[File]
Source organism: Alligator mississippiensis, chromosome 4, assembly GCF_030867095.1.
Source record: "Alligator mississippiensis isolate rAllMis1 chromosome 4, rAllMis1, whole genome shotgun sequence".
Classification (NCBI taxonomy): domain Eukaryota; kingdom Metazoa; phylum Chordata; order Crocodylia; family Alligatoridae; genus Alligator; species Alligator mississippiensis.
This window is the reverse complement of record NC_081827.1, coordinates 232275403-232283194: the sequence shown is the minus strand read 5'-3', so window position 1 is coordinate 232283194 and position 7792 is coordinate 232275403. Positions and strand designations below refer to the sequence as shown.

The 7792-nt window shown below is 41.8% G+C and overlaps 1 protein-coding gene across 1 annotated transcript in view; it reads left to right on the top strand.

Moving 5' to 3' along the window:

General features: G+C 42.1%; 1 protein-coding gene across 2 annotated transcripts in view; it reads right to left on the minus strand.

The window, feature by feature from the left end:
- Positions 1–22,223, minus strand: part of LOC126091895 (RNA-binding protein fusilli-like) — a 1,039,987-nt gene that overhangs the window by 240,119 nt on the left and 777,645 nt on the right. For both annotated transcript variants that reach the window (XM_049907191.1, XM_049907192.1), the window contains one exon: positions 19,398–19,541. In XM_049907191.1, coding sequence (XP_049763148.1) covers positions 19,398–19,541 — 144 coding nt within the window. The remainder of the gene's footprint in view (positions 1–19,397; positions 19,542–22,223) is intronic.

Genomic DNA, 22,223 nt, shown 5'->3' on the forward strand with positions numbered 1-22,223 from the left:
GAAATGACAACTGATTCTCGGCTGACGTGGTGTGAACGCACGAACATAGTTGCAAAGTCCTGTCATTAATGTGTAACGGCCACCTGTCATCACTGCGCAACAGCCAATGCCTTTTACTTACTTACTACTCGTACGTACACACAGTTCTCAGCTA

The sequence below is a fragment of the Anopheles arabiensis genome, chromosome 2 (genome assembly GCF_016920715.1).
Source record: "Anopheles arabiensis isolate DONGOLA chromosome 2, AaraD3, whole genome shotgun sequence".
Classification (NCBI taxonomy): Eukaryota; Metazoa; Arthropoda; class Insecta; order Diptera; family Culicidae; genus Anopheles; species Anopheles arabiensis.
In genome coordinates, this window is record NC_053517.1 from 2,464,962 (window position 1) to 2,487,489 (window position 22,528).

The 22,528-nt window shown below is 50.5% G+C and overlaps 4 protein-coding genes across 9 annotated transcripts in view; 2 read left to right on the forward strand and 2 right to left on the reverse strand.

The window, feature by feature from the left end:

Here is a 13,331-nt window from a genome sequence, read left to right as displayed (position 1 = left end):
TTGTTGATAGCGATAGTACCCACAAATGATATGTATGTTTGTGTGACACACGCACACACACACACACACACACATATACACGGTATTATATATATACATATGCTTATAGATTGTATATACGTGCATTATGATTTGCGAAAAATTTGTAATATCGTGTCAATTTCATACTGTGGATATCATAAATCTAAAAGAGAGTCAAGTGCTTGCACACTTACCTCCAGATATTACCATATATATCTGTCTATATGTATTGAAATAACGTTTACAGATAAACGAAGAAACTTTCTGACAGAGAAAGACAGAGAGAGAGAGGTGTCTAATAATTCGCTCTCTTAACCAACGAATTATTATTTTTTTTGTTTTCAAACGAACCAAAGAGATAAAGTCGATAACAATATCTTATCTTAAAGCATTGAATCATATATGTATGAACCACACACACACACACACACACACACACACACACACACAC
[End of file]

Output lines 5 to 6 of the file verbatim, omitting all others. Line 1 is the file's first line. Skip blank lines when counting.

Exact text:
The 7792-nt window shown below is 41.8% G+C and overlaps 1 protein-coding gene across 1 annotated transcript in view; it reads left to right on the top strand.

Moving 5' to 3' along the window: